The verdict is out on whether people will pay a small premium for locally grown garlic, but the signs are good. As soon as Bonnie Carlson, the grocery store’s owner, advertised the garlic on her Facebook page, several couples living on nearby lakes came in to buy some, she said. She has even sold a few “variety packs,” which include four types of garlic, that she bought from Big Stone Garlic.
On a quiet morning over the Labor Day weekend, a half-dozen customers pushed carts along the aisles of the store, a few eyeing the garlic stand
“Education is a big part of this,” Olson said. “Most of the garlic that you can buy today is at least one year old and has been chemically treated. A lot of it comes from China. Ours has no chemicals and is fresh. There’s a difference in taste.”
He added: “Everybody wants to get ‘local’ again. If we can bring (locally grown foods) to a grocery store and make it more available for consumers who want to eat more healthy foods – they just might buy it.”
Eighteen years ago, Carlson was managing a bar and restaurant when a local banker encouraged her to take over the grocery store in Clinton, which was about to close. Looking for a change, she agreed. Years in the business have convinced her, as Extension advises, that rural grocers need to provide something unique to the local experience – something different from the larger stores, often in nearby towns, that can carry more volume.
Besides the local garlic, Bonnie’s Hometown Grocery is currently carrying muskmelon and sweet corn that Carlson bought from a local Hutterite colony. She is also selling specialty popcorn from a local grower that has proven to be a hit. “We’ve had that in here a couple of years now, and with the new harvest, people just can’t wait for that,” she said.
She added: “Having different and unique things like that for little stores is important. We can’t compete with the variety (of large stores), but we can do the neat, local things.”
‘Backhauling’ across the country
When Carlson bought the store, she didn’t carry much organic food or locally grown produce, but now more of her customers are asking for it, she said. She believes other small grocers are getting similar requests, too, so she is guardedly optimistic about the backhaul project.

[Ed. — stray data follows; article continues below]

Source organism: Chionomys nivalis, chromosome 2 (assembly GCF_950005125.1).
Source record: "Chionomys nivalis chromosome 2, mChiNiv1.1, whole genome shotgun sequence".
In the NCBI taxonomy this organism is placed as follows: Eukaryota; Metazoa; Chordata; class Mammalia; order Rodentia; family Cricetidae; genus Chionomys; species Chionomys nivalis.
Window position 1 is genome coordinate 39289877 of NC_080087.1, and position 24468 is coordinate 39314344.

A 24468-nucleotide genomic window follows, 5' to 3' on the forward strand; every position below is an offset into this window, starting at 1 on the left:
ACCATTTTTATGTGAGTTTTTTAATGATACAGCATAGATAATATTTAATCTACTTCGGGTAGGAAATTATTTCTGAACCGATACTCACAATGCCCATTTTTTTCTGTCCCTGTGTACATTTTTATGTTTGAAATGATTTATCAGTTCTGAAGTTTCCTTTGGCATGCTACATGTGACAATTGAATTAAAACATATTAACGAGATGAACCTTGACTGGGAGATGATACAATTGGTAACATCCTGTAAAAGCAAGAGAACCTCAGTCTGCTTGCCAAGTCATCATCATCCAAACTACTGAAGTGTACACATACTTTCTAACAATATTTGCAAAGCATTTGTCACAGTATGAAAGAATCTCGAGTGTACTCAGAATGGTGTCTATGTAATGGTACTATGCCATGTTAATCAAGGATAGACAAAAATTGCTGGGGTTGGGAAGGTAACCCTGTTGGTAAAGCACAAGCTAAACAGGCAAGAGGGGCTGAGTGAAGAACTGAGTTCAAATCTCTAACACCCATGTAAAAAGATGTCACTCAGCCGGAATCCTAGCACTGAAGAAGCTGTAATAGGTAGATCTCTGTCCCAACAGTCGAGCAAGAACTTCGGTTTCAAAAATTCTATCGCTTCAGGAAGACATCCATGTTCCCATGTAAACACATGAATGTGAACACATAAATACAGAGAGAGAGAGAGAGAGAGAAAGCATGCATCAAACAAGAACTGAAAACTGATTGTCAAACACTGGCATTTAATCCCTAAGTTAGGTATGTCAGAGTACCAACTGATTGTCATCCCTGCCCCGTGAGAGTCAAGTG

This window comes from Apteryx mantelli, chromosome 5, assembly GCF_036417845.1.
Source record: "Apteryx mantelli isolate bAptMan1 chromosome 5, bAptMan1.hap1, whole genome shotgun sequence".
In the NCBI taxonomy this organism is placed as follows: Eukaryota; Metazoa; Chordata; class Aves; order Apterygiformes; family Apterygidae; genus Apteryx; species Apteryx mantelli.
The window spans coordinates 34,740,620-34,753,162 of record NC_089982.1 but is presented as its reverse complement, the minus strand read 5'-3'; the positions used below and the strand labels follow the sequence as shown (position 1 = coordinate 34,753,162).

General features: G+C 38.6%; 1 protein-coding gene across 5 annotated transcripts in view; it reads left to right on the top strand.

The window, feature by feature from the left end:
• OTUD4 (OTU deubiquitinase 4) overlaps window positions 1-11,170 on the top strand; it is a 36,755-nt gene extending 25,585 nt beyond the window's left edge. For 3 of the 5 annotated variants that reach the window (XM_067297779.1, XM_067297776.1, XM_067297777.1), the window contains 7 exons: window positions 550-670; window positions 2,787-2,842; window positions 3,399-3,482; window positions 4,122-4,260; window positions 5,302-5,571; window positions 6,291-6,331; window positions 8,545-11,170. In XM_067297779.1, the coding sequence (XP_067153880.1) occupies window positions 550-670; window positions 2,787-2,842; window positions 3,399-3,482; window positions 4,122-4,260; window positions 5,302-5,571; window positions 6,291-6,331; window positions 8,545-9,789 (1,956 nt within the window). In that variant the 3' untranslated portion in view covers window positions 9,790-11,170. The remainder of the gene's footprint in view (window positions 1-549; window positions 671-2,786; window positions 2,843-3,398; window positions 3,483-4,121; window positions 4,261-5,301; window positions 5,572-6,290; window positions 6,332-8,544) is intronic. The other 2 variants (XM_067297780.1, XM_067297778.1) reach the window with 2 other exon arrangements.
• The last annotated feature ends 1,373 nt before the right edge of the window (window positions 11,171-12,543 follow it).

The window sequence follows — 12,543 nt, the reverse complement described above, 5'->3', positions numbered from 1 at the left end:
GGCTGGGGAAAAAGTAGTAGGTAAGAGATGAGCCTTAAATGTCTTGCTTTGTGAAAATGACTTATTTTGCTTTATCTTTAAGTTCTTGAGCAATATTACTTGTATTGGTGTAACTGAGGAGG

“I don’t know,” she said. “It will be interesting to see what happens. If (wholesale truck drivers) are going back with an empty truck, why not fill it up? There might be more demand in other areas.”
She will begin to learn more on Tuesday, after Les Olson and Russ Swenson deliver 3,000 garlic bulbs to her store, where it will be loaded onto the wholesale truck for the 90-mile trip to Wadena. (Extension plans to share video clips and photos from the event on its Facebook page, which can be found here).
The agency plans to share its findings with growers and grocers and hopes the project will be replicated in rural areas across the country. Draeger, the Extension professor, said she has talked to several farmers in the region who are watching the project closely. “We are hopeful we can make this work,” she said.
This report was made possible by a grant from the Otto Bremer Trust. MinnPost’s donors, foundation funders, and corporate sponsors support our work in the belief that promoting greater civic engagement and informed discourse is the surest path to a better Minnesota. They play no role in guiding the journalism produced by MinnPost.